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1 August 2011 One-Sided Edge Responses in Forest Birds Following Restoration Treatments
James Battin, Thomas D. Sisk
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We studied the effects of the edge between two forest types on the probability of occurrence of seven species of birds and found that four responded to the edge on only one side. Over 4 years, we measured the responses of forest birds to the edge between ponderosa pine forest undergoing restoration and neighboring untreated stands. Of the seven species analyzed, one occurred most frequently near the edge. Of the remaining six, none responded to the edge in the treated forest, but four responded in the untreated forest. Relatively few studies have examined abundance changes on both sides of an edge between distinct habitats that support similar bird communities, and predictive models of edge effects used for mapping animal responses to habitat change often assume that animal abundance will change on both sides of this sort of edge, declining near the edge in the habitat in which the species is most abundant and increasing near the edge in the habitat in which the species is less abundant. One-sided edge effects, such as those we have documented, may lead to markedly different predictions of the effects of habitat change on bird abundance in heterogeneous landscapes.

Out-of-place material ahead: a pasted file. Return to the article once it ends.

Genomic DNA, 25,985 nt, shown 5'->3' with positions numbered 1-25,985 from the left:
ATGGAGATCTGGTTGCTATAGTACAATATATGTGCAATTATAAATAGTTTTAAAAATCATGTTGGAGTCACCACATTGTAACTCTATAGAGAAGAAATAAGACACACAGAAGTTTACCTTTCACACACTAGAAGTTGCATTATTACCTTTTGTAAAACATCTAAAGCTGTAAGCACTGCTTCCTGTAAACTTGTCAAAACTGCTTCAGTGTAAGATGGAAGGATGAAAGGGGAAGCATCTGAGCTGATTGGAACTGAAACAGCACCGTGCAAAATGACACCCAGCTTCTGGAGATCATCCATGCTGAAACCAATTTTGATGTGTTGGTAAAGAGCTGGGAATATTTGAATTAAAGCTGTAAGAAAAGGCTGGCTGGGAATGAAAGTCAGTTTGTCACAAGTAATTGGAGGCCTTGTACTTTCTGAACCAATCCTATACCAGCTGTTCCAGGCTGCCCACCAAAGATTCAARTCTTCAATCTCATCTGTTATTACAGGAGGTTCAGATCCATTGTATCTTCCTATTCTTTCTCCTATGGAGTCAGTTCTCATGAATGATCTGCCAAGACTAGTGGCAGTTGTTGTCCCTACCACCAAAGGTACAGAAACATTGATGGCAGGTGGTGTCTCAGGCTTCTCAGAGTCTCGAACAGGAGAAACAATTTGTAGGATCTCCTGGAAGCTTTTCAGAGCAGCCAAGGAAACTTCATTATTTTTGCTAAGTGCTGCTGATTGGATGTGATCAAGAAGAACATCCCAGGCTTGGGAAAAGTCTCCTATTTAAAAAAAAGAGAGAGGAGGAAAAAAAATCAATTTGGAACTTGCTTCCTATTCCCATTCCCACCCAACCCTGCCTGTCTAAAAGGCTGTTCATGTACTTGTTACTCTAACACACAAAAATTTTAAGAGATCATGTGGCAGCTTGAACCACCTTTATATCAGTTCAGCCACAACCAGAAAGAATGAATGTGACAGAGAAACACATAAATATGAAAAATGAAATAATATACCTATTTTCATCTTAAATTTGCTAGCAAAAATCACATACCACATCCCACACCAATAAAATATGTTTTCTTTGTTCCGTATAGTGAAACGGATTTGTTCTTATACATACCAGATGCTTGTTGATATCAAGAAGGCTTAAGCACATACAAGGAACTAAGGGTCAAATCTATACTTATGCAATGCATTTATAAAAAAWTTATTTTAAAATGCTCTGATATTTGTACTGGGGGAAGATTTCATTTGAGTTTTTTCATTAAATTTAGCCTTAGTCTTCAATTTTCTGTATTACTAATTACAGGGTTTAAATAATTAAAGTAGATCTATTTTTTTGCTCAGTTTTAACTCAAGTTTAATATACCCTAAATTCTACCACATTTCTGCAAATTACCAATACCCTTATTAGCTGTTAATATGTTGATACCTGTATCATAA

© 2011 by The Cooper Ornithological Society. All rights reserved. Please direct all requests for permission to photocopy or reproduce article content through the University of California Press's Rights and Permissions website,
James Battin and Thomas D. Sisk "One-Sided Edge Responses in Forest Birds Following Restoration Treatments," The Condor 113(3), 501-510, (1 August 2011).
Received: 22 February 2010; Accepted: 1 February 2011; Published: 1 August 2011

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